Dr Rayment-Jones’ research highlights how specialist models of care can help to address health inequalities by providing practical and emotional support, referring women to local support services, and by sharing evidence-based information to enable women to actively participate in their maternity care. However, Dr Rayment-Jones stresses that these specialist models of care cannot overcome all inequalities without improvements in wider society and the maternity system as a whole.  

Describing the benefits of the specialist models of care two women who had used them said:

…they are invested in you and in kind of how things go and the outcome and not just the numbers side of things, like, ‘Oh baby’s heart is beating,’ but also like, ‘How are you?’… ‘How are you coping with all of it?’ And I think when you feel valued that perhaps you take more in

Service user experiencing a specialist continuity model of care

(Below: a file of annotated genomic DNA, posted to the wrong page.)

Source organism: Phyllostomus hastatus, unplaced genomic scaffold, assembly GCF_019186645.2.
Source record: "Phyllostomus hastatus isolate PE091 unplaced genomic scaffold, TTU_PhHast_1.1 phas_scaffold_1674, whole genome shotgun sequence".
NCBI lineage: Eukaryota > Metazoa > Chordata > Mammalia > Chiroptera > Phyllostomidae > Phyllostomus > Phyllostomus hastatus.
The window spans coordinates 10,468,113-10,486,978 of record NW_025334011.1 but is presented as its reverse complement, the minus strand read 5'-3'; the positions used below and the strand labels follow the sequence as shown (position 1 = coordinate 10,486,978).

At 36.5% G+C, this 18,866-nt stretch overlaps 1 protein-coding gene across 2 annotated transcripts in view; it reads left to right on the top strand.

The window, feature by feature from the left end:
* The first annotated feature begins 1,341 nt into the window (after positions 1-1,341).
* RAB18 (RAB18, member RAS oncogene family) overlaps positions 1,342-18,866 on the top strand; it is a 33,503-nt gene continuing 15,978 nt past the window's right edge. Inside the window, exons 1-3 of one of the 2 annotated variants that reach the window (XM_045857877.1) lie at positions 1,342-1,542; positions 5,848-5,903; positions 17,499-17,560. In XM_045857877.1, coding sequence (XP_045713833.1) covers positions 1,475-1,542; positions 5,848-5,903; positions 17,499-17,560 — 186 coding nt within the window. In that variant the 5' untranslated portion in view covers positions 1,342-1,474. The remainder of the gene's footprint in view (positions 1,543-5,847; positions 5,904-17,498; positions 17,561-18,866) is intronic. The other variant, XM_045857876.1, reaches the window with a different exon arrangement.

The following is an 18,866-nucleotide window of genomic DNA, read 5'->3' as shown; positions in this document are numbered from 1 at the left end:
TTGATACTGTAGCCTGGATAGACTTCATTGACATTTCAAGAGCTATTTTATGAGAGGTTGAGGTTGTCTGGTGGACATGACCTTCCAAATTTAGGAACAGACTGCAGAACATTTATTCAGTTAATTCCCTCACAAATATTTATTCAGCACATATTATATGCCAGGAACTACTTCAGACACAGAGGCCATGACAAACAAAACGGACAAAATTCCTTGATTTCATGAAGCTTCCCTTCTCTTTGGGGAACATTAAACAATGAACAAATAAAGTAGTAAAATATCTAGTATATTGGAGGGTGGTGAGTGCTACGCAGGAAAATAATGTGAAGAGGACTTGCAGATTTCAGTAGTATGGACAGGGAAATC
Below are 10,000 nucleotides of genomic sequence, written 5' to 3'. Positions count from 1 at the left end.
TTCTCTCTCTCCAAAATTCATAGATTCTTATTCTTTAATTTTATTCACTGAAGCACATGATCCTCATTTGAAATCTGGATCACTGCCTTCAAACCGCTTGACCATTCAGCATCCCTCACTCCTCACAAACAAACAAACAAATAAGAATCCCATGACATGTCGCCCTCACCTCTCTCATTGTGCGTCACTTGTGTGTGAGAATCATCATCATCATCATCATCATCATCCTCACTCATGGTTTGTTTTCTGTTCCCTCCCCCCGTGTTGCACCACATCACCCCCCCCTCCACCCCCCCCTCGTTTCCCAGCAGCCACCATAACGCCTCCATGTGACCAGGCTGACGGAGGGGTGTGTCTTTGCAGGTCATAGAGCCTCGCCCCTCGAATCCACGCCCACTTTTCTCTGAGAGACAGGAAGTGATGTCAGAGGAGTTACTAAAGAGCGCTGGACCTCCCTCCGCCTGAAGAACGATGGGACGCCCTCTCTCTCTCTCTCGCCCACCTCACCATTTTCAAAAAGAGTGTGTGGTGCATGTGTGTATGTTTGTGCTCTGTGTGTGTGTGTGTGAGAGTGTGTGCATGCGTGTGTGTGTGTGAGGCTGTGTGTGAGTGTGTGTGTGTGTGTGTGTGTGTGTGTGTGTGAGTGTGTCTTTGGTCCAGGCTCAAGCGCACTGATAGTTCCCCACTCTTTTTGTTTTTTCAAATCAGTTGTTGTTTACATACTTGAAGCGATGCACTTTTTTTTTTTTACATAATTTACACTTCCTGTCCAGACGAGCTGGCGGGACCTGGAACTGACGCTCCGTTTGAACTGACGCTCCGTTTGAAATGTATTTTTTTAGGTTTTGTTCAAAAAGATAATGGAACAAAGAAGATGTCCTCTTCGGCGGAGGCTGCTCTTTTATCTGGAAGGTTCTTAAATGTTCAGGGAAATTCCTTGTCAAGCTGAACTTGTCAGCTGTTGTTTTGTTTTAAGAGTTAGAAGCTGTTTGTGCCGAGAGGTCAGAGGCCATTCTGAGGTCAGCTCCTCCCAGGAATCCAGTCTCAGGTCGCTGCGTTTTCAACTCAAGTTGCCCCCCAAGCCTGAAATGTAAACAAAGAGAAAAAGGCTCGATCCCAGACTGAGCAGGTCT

…the fact that I see someone regularly. I feel like I’m being looked after as well… I can rely on them to look after me, remind me of appointments and stuff like that as I really struggle … [the midwives] text, call, put it in my notes and what-not so …I am remembering

Service user experiencing a specialist continuity model of care

The value of a trusting relationship developed over time was highlighted by a midwife delivering one of the models:   

We’ve definitely had a few women that we’ve thought are not really a concern, like they might have come to us because of mild mental health, and that’s all we know about their history. And then actually it’s not until 25, 28 sometimes later weeks that they say, ‘Actually I’m in this really abusive relationship, or, ‘Actually I am technically homeless,’. I think it’s the, the building of trust…I think by then they feel maybe comfortable enough to disclose

Midwife delivering specialist continuity model of care

Findings from a community-based continuity of care model in a deprived area of Lambeth for women with social risk factors

As well as exploring the benefits of alternative models of care and the causes of inequalities in maternal care, the ARC team have also carried out a retrospective study to analyse the clinical outcomes for women with social risk factors living in a deprived area of Lambeth who received a community-based midwifery continuity of care model (known as the LEAP model, pictured at the top of the page and below).